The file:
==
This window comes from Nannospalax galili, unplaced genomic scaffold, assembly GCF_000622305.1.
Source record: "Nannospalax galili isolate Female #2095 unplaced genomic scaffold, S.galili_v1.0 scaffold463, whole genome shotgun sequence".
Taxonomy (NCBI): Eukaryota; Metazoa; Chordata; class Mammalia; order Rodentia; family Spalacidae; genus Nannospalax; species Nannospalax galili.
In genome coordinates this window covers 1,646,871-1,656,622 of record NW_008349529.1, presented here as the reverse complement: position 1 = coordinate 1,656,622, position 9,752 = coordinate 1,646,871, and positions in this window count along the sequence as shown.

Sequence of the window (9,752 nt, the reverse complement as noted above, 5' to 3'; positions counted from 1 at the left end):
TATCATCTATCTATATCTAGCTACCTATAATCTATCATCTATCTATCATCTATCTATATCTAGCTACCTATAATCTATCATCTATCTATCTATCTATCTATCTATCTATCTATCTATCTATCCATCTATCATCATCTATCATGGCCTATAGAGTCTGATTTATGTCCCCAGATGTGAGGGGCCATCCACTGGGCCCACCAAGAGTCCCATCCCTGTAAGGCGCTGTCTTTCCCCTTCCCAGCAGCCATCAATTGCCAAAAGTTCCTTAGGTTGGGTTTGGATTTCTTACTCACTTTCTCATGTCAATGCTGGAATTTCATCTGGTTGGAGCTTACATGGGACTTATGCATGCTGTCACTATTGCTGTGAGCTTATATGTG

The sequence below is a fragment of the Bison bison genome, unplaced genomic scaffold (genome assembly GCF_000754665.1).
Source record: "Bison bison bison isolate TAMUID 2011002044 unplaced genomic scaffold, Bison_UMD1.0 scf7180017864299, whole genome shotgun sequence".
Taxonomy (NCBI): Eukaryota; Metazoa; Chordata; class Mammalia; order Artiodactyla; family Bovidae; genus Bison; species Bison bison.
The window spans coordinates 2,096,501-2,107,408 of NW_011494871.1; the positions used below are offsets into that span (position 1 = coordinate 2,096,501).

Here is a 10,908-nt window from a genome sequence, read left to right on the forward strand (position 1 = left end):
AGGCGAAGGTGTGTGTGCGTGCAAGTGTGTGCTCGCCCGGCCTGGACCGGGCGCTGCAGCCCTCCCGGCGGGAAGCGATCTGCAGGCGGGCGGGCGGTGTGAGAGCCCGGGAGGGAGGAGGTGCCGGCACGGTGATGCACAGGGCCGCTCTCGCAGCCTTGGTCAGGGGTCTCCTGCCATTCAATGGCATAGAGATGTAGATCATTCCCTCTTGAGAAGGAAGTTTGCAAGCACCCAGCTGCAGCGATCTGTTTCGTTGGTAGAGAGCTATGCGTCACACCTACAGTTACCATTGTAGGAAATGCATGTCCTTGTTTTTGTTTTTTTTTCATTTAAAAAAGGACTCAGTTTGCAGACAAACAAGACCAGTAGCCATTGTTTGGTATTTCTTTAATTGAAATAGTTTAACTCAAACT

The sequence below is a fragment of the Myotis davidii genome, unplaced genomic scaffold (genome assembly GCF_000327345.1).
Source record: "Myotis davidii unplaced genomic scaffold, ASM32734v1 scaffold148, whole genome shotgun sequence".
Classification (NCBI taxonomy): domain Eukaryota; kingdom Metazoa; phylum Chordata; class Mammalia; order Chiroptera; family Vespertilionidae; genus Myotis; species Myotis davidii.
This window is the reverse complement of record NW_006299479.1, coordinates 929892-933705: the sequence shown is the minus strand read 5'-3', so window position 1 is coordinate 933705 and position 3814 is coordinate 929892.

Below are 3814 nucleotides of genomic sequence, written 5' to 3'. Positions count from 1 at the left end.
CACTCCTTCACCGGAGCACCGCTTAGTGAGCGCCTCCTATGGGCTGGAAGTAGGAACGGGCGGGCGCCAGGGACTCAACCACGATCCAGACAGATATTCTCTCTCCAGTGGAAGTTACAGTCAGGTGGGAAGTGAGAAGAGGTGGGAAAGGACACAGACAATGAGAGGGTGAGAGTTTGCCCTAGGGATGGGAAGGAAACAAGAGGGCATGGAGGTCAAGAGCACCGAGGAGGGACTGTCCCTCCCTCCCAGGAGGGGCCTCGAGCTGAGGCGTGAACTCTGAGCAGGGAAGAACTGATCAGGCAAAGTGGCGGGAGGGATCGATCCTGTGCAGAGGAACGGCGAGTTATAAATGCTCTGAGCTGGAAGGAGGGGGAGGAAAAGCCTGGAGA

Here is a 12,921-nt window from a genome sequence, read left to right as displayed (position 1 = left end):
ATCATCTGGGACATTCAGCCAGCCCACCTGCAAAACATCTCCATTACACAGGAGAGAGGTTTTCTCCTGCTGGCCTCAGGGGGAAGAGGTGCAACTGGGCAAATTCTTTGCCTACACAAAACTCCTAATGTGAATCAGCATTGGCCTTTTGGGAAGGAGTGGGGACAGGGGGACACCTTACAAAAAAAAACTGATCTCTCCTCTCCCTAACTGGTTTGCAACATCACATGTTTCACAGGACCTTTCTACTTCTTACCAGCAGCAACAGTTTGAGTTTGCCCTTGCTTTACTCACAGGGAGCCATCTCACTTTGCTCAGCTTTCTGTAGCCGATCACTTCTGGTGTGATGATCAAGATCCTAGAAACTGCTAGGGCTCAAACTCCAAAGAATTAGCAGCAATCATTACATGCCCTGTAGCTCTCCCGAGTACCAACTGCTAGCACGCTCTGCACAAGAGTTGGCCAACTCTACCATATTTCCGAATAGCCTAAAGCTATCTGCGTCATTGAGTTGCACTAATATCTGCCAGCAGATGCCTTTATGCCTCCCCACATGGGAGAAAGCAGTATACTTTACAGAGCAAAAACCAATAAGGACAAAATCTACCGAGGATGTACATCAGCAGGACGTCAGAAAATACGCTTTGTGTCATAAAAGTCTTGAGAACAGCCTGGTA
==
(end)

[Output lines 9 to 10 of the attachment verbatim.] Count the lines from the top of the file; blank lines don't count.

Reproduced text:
Taxonomy (NCBI): Eukaryota; Metazoa; Chordata; class Mammalia; order Artiodactyla; family Bovidae; genus Bison; species Bison bison.
The window spans coordinates 2,096,501-2,107,408 of NW_011494871.1; the positions used below are offsets into that span (position 1 = coordinate 2,096,501).